Looking shocked and dejected, Georgiou, 40, was taken straight from the court under police escort to start his prison sentence in Nicosia, the island capital. Georgiou's twin brother, Petros, broke down in tears outside the court in Lanarca and said he was "surprised" at the sentence.
Judge Antonis Liatsos said that the only reason he did not impose the full two-year penalty was that Georgiou, a father-of-four, was himself dying of Aids and only had a short time to live.
After the sentence, Ms Pink, 45, said, from her home in Basildon, Essex: "This will hopefully make Paul (Pavlos) realise what he has done and stop him from doing it again."
She added: "He just did not care that he might ... make me die, and he has never shown any remorse."
When Georgiou was convicted on Tuesday after a trial which spread over three months, he said: "I'm going to die soon. What is going to scare me any more? Even death does not scare me." But yesterday he looked stunned as the verdict was read out.
Judge Liatsos said: "He is tragically condemned and it would be expected he would have tried to avoid putting others in the same condition ... without telling her, he was ejaculating death in her for months."
The test case was brought under an obscure 1957 law intended to prevent the spread of cholera, typhoid and venereal disease on Cyprus.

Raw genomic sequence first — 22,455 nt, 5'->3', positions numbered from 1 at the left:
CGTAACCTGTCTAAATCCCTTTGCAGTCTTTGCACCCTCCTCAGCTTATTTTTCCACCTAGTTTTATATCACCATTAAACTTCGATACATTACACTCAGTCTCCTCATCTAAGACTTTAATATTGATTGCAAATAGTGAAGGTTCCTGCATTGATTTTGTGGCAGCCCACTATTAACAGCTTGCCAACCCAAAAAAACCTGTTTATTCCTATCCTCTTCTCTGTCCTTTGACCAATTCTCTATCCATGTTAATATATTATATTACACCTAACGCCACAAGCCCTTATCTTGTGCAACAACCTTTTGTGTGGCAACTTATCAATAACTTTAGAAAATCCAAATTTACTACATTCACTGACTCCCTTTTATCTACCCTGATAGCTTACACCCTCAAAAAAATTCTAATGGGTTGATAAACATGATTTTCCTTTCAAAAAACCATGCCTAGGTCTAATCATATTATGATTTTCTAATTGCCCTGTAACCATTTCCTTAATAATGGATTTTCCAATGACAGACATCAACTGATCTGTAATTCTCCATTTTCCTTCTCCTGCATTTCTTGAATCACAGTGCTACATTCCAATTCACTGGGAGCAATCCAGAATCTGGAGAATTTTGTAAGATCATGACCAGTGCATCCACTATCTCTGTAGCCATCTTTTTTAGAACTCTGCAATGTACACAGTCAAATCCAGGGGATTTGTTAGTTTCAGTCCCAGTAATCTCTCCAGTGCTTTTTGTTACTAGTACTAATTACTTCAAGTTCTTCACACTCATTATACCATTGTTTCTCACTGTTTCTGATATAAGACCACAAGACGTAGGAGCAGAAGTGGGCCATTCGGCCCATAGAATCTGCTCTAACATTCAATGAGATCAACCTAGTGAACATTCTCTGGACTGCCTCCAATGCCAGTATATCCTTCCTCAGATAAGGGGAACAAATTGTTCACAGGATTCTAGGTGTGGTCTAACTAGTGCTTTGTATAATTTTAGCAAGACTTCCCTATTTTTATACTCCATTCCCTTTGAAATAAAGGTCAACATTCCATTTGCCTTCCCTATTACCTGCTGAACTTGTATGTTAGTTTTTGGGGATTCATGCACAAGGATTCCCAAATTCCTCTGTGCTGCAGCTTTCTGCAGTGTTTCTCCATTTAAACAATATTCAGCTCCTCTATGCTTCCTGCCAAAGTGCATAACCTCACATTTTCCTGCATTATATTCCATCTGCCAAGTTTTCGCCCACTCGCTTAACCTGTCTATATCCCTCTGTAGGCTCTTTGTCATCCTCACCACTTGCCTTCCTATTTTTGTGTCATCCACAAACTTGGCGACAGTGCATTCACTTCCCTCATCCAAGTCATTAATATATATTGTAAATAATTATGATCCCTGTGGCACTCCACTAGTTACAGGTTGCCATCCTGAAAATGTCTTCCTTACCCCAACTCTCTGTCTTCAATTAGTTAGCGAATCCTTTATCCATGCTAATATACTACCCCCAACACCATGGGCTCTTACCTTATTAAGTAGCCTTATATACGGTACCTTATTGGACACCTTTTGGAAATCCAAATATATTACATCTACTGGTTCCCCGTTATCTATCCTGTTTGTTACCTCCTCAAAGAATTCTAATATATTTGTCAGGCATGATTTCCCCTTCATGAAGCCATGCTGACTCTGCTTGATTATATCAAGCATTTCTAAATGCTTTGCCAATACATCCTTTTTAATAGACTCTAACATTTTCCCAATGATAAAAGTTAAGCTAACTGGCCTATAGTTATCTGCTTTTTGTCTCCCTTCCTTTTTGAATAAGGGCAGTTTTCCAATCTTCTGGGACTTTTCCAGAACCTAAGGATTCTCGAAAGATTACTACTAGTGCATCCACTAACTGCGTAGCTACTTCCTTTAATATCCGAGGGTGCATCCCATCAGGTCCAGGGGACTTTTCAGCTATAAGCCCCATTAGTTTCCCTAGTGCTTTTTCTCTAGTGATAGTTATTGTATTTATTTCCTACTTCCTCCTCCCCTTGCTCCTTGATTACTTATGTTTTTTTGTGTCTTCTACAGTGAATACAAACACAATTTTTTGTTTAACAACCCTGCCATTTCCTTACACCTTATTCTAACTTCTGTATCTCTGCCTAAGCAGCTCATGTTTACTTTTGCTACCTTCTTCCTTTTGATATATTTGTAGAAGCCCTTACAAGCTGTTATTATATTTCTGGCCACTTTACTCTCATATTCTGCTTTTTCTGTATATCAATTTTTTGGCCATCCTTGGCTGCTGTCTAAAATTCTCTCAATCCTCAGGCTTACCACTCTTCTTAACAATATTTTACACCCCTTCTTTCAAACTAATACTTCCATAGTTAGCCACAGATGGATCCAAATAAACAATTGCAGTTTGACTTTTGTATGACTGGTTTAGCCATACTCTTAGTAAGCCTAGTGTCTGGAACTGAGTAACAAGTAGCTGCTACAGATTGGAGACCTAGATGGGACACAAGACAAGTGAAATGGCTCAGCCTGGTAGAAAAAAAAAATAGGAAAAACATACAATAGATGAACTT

Judge Liatsos said the British colonial legislation under which Georgiou was charged was insufficient and that such a crime would normally merit a stiffer penalty.
The case was only brought at all because Ms Pink, a mother-of-two, flew 2,000 miles to Cyprus to give evidence against her former lover, despite being chronically ill.
The couple had met through friends in 1993 shortly after Ms Pink had arrived to start a new life on the island after divorcing her husband of 20 years. During three days of court questioning last May, Ms Pink said that when she and Georgiou became lovers she did not think to use condoms because they had both been in long-standing marriages. She later discovered that Georgiou's wife had died from Aids.
In his defence, Georgiou claimed that Ms Pink had known his HIV status but had been so much in love with him that she insisted on unprotected sex. He also alleged that Ms Pink had a succession of sexual encounters with other Cypriot men.
Judge Liatsos was unconvinced. "[Georgiou] tried to conceal his guilt all along," he said. "Taking into account the severity of the offence committed, I have no hesitation in stating that a prison sentence is unavoidable."
Aids charities in Britain said the sentence could stigmatise and isolate sufferers. Director of the National Aids Trusts, Derek Bodell, said: "It is very dangerous if we try to introduce similar laws. People will feel they cannot disclose their HIV status or will not even want to know their status because ignorance will be bliss."Reuse content